"All cinema is political."
Jean-Luc Comolli and Jean Narboni argued that there is no such thing as cinema free from the ideologies within which it is borne in Cahiers (1969). It's a greatly contested topic, particularly by theorist Andre Bazin, realism's most evangelical supporter. But it's also a great statement because even superficially, it encapsulates all the shit one goes through to make a film, that is, getting all the pieces of the puzzle together, as much as the political entanglements of story itself, known or unknown.
Recently, I heard Producer Andrew Wiseman, of Sister's of War (ABC, 2010) and soon to premiere Parer's War (ABC, 2014), speak on the nature of adapting history to narrative drama. He spoke about truth, memory, history and adaptation. It was a rare insight.
Mr Wiseman noted that when adapting history into narrative drama, that is, documented events and variations of, there are layers of truth and it ultimately boils down to 'where one chooses to shine the light'. He said there was always an inherent process of story, by way of selection and manipulation; the manipulation of story for other layers of truth and history to survive. He spoke about the truth of history, and the ethics of manipulation he has faced in his career of largely adapting history for the screen in narrative form. Importantly, he stressed the danger in appearing to be 'definitive'.
This is a great challenge and ethical concern for documentary filmmakers alike; certain forms of which really do present themselves as fact! Bill Nichols, who wrote the taxonomy of documentary cinema in trying to 'define' it, relevantly stresses in his book Ideology and the Image (1981) the inseparable nature of images and the aesthetic and ideological assumptions they make. Film’s remarkable power to reproduce the indexical image has made it a widely contested medium. But for adaptations, it raises other questions too.
Just how much do you manipulate documented history, to strengthen the truth of the drama? How much do you manage the reality of an event so to realise (release?) the most creative potential of it?
Mr Wiseman made it clear there is no other way around history, in adaptations, but to always suggest it is not definitive, so that it may still be accessed and followed by an audience. He emphasised that the adaptation of history for the screen is only ever one part or story of an historical event. It is never definitive, or "everything there is". He used the term 'synecdoche' meaning 'simultaneous understanding', a figure of speech in which a term for a part of something refers to the whole of something, to express how adaptations are merely one small piece of a much larger story.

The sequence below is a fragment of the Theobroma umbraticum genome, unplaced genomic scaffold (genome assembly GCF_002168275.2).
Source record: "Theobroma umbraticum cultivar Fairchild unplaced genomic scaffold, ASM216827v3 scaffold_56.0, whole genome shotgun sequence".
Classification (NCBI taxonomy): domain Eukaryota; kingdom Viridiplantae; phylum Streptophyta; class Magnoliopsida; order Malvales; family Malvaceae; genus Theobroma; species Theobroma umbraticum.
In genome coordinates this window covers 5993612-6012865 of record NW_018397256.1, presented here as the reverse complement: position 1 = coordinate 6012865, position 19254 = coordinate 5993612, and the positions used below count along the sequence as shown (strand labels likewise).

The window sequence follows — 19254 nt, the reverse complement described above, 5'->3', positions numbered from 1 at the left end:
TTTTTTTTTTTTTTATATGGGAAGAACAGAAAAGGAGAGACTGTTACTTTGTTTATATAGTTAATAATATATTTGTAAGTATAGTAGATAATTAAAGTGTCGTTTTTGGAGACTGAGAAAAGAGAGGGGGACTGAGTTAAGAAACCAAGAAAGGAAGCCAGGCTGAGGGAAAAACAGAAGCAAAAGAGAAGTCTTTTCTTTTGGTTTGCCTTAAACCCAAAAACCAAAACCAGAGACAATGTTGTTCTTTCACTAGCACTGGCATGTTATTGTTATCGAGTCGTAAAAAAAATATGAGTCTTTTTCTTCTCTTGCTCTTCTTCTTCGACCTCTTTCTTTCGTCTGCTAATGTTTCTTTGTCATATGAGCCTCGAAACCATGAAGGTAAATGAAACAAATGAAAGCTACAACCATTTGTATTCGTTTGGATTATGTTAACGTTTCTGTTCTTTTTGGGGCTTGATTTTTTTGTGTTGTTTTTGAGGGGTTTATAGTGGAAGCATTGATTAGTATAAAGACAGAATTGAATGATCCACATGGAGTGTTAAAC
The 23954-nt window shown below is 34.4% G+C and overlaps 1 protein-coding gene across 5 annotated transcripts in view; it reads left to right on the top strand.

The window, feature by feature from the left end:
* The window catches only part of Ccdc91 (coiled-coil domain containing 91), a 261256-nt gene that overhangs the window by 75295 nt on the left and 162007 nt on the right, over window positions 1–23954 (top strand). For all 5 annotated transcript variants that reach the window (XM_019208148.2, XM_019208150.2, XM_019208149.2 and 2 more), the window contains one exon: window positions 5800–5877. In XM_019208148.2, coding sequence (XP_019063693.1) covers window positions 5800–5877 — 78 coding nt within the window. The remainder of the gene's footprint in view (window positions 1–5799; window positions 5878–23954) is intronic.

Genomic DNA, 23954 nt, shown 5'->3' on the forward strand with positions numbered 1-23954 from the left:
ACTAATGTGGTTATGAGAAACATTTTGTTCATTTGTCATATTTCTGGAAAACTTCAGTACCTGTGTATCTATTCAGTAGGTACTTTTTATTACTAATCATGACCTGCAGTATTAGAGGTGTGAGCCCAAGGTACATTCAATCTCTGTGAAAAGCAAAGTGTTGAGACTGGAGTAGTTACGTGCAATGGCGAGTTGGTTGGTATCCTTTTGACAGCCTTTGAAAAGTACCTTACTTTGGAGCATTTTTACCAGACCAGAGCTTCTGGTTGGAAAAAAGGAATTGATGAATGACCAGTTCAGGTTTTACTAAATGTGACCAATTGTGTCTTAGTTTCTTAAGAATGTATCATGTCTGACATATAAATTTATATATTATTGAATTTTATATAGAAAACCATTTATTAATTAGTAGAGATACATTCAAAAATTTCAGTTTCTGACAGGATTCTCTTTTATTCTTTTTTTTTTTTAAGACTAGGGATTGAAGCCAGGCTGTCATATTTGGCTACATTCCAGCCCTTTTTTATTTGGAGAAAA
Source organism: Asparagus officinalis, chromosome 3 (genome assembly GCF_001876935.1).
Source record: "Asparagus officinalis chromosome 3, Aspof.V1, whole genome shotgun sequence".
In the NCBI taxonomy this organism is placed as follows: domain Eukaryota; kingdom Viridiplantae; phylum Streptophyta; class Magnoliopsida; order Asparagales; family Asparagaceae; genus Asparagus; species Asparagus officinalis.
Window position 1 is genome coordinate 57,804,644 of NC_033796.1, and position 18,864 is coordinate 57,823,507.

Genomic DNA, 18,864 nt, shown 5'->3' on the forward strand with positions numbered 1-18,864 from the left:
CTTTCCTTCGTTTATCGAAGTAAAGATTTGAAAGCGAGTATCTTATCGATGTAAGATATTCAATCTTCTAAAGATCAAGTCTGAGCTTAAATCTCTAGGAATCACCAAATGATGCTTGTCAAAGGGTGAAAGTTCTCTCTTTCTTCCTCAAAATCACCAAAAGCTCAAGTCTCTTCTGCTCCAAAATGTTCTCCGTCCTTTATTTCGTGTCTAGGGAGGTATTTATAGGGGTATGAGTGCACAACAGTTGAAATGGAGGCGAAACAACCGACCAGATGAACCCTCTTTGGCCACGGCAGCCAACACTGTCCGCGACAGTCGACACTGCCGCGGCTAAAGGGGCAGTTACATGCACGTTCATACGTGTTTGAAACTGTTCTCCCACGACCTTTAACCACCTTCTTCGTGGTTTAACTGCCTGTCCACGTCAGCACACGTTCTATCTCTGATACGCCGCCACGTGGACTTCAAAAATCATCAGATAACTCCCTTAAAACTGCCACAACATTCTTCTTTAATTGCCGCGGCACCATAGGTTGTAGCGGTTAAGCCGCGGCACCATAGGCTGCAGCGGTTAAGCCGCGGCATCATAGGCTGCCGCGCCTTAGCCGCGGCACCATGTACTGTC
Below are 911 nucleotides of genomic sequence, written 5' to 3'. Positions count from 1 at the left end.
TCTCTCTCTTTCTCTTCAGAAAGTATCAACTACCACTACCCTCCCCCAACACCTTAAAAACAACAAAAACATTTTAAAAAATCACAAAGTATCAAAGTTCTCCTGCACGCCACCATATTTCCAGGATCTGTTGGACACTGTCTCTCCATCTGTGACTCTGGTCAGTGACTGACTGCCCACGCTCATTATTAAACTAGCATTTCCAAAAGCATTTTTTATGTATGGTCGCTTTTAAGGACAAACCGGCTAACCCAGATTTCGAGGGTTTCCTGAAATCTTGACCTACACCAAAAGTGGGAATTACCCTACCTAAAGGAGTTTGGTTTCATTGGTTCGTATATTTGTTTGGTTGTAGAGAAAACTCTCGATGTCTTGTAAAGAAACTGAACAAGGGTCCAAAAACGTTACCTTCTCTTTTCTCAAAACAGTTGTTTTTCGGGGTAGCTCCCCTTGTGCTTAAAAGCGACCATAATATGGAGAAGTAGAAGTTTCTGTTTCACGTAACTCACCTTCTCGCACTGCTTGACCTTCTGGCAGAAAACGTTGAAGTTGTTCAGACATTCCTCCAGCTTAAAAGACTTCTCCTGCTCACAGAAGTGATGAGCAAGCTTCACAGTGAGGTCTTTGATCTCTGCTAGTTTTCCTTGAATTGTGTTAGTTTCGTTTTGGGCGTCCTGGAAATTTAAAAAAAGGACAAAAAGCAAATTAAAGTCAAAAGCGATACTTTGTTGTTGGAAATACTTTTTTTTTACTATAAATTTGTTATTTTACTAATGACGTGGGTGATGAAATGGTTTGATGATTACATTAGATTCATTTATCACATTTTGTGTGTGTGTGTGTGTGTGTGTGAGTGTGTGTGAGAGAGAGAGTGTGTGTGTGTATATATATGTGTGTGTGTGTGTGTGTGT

"People fashion history...always....Producers condense, symbolise, manipulate material."
Another complication arises entirely if the truth of a history is based on someone's memory, and that memory is implausibly accurate. In doing the research, interviewing witnesses, collecting stories of a particular event, in Mr Wiseman's case a lot to do with World War II - does one remain true to the very honest recollection of a sixty year old memory, though implausible, or the documented fact of historians of that event? A fine conundrum, there is truth in both!
An example that has resurfaced, are the mixed reports of 'martyrdom' by Cassie Bernall, a young victim of the Columbine High School massacre in 1999, who was allegedly asked if she believed in God right before she died. Fifteen years later, after several book accounts including the recently released 'She Said Yes: The Unlikely Martyrdom of Cassie Bernall', the identity of Cassie as 'the girl who said Yes' is greatly contested by the students of that library on April 20th.
There is no doubt the terror and panic of that situation, and likewise of the survivors of World War II, has influenced the memory of events in each case. This was the case for Mr Wiseman when researching Sisters Of War, based on the true story of a nurse Lorna Whyte and Sister Berenice Twohill who survived as prisoners of war during World War II in Papua New Guinea. They fiercely believe they heard the Battle of the Coral Sea in 1942 while captive, when they were nowhere within earshot of it.
Jorge Luis Borges said:
Man's memory shapes
It's own Eden within.
These examples attest to the infalliblity of memory, furthermore when under extraordinary stress. Importantly, the quote above also alludes to the uncertain and messy nature of confronting different kinds of truth and reality, in the adaptation of personal and historical accounts of events; the subjectivity of selection and recollection.